We are making this change, explained more fully here, because language matters. Because viewing these things as Distributed Energy Resources says what matters about them is that they are scattered and that they primarily exist as a resource to be harnessed for the good of the system. 

We say what matters about them is they are Consumer Energy Resources. They belong to consumers and are conveniently located, where consumers live. Consumers do not purchase or maintain CER because they want to be ‘market participants’, balancing supply and demand or providing other system services. They do so because they perceive benefits — whether it is protection from rising prices and a lower power bill, a sense of independence or making a contribution to addressing climate change.  

We invite you to join us in changing the way you refer to these resources. It is a change that is more than merely symbolic. 

As we set about trying to ‘rightsize’ the future grid it is critical that we use all of the renewable resources in the system wisely and efficiently. This means consumers are likely to be called on or asked to deploy their CER in ways they have currently barely contemplated. As stakeholders in the system we need to make sure that they are brought along on this journey. They need to have some say and some understanding of what might be asked or expected of them. They have to believe that it is in their interest. Their participation is essential for our transition to a clean, abundant and affordable energy system but it cannot be assumed. It must be earned, secured and maintained.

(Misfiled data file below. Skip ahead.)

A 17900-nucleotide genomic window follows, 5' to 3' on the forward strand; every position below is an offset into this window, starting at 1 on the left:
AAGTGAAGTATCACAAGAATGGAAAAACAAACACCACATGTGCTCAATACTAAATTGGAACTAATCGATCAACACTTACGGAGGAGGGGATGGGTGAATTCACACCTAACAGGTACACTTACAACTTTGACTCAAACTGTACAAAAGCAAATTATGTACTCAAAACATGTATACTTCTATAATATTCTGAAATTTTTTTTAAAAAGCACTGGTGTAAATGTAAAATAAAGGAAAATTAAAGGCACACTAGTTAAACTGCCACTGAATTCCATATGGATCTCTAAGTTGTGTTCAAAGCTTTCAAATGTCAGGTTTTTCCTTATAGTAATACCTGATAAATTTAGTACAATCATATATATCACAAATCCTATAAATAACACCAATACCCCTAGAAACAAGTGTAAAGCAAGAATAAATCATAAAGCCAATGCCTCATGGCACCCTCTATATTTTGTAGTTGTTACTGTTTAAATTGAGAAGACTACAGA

Regardless of the result of the Federal Election there is one other significant change we’d like to see; a renewed sense of collaboration and shared purpose across different levels of government. The disruption of Covid-19 saw the shelving of the Council of Australian Governments (COAG) and, as a result, the COAG Energy Ministers Forum – a process that was not perfect but which provided valuable connective tissue and helped drive common purpose and shared action across the sector.  

It’s understandable, given the nature of the pandemic, that the National Cabinet formed to replace COAG has been focused on responding to the immediate challenges of Covid-19, but it’s now time to build new opportunities and mechanisms that can cut across jurisdictional differences and drive common purpose. The kind of reforms we still need to see will absolutely require a greater capacity for collaboration and cooperation than we currently have.